The Matrix: Reloaded is widely regarded as a massive disappointment, a digression from the kind of storytelling that made the original Matrix film a key piece of modern film mythology. That’s a reputation that I’d argue is massively unfair, and the release of the film on Blu-ray is a great opportunity to reevaluate it as a bold and challenging film that distills its predecessor’s virtues to their essence in service of ideas rather than narrative.
The original Matrix film is a great distillation of the hero’s journey, turning an everyday man into the savior of the universe, but where do you go from there? Reloaded is designed to break down and interrogate the very nature of the chosen one, putting Neo through a series of existential trials that test his belief in himself rather than pose physical challenges to him. The film is very much centered around ideas, and if you accept that, the concepts explored by characters like The Architect or The Merovingian are quite fascinating. The ending in particular calls into question the entire mythos of the series, and the nature of heroism itself.
The film also serves up a series of gorgeous action sequences. While less iconic than the original, they’re stylish and wonderfully executed. Some of the CGI in the film hasn’t aged well, but there’s enough good scenes to make up for it.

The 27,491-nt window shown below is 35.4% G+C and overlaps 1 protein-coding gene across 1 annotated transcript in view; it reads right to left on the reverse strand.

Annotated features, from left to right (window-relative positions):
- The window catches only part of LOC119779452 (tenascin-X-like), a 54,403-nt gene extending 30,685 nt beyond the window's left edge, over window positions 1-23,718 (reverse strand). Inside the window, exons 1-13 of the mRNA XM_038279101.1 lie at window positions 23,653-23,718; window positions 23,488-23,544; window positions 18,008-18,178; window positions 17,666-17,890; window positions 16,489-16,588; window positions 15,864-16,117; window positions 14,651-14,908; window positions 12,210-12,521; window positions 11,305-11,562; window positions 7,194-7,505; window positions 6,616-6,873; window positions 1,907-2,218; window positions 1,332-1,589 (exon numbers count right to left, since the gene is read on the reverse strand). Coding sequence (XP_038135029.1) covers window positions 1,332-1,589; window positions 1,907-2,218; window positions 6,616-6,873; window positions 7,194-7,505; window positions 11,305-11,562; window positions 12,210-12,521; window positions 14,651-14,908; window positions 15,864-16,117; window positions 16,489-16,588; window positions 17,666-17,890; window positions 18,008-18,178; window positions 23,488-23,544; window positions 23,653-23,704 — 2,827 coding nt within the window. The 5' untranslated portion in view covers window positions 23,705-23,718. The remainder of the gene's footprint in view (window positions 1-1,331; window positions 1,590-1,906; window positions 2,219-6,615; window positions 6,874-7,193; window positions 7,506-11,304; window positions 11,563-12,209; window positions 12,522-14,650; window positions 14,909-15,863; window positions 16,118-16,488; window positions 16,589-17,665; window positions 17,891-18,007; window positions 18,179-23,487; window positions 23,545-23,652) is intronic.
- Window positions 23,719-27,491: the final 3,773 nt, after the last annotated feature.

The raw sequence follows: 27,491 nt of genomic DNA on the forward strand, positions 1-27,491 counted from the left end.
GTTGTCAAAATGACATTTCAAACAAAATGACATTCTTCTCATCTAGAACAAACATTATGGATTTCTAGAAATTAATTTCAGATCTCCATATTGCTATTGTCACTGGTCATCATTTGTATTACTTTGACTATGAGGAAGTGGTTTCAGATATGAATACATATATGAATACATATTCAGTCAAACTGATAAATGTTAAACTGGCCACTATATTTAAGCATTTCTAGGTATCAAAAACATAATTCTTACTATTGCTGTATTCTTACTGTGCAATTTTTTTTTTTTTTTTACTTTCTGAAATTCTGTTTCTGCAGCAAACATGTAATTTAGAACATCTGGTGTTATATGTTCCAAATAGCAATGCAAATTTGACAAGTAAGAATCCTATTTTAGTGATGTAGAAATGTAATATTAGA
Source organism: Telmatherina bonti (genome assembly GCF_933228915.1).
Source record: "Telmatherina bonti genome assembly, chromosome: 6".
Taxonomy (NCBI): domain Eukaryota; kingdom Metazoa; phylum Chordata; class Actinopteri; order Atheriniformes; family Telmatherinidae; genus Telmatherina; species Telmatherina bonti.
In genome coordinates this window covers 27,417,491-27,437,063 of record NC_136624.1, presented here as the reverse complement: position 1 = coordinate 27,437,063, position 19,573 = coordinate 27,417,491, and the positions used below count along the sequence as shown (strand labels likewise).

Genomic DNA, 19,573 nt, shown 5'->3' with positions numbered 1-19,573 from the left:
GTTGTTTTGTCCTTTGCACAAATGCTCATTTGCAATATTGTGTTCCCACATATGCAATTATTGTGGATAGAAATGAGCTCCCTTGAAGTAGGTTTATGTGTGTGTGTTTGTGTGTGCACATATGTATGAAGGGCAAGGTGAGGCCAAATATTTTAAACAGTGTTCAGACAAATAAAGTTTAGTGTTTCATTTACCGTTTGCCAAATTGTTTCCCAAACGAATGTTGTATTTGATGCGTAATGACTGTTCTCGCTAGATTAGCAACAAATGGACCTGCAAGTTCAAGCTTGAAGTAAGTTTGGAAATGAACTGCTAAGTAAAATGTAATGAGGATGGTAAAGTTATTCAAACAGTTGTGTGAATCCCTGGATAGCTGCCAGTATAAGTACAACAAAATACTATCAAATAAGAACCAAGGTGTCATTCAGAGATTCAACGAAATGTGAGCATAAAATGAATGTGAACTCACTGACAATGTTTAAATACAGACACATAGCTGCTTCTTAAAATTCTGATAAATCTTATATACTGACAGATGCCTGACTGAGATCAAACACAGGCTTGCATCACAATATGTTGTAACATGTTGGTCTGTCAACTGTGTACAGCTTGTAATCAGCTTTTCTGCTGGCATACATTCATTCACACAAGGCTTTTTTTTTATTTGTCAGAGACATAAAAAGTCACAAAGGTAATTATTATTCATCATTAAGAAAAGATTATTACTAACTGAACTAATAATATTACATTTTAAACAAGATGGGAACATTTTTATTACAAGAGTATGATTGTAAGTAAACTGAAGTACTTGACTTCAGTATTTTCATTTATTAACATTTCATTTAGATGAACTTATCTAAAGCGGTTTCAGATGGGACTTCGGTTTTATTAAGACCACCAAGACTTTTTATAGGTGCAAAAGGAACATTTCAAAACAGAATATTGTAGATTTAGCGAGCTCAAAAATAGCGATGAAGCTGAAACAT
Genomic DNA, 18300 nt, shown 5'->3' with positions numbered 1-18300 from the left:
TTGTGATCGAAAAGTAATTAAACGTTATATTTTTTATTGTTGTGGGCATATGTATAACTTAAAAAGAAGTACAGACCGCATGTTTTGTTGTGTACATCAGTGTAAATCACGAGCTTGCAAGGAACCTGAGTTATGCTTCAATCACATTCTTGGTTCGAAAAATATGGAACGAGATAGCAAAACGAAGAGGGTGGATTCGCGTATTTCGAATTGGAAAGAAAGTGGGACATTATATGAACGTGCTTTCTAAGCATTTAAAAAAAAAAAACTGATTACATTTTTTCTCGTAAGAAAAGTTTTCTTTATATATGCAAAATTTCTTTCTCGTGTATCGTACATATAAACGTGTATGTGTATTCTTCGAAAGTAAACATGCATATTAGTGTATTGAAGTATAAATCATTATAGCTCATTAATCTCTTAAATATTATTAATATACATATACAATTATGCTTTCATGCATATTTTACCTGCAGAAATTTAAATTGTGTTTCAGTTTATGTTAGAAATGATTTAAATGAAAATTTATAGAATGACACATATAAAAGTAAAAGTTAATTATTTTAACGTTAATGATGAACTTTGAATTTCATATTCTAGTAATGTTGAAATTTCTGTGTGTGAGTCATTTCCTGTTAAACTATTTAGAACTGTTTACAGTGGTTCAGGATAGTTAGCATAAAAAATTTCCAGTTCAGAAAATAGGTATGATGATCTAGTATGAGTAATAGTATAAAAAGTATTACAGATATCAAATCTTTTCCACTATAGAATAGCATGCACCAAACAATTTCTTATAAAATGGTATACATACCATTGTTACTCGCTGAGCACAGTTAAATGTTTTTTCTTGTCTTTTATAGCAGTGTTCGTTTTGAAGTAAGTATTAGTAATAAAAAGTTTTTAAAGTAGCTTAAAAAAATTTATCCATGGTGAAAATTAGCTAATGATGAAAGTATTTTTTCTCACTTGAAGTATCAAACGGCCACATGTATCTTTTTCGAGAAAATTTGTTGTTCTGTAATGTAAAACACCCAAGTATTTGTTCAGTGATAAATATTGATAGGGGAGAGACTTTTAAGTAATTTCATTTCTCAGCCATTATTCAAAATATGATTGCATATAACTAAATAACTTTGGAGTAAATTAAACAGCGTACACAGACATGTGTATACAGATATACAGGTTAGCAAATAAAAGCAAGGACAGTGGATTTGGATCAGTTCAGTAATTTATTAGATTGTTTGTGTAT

The Blu-ray release is exemplary. The transfer is 2.40:1 1080p and really shines. I own the film on DVD as well, and jumping between copies shows just how good the transfer is. Audio is a 5.1 mix that sounds fairly impressive. The extras are a bit disappointing, since the Matrix film creators (the brothers Wachowski) sit them out.
Two commentary tracks, one with a set of critics and one with two philosophers, are a slog to listen to. The In-Movie-Experience feature spotlights relevant behind the scenes video at key points during the film, but ultimately I like to keep the extras and the film separate. Other ancillary material includes excerpts from the Enter the Matrix videogame that function pretty much as deleted scenes.
Ultimately, I can see why so many viewers had trouble with the film. It downplays the narrative so far that the film becomes about the in the moment experience of various scenes. But, enough of those scenes are dazzling that the film as a whole is a great success. And this blu-ray is a great treatment for an under-appreciated film.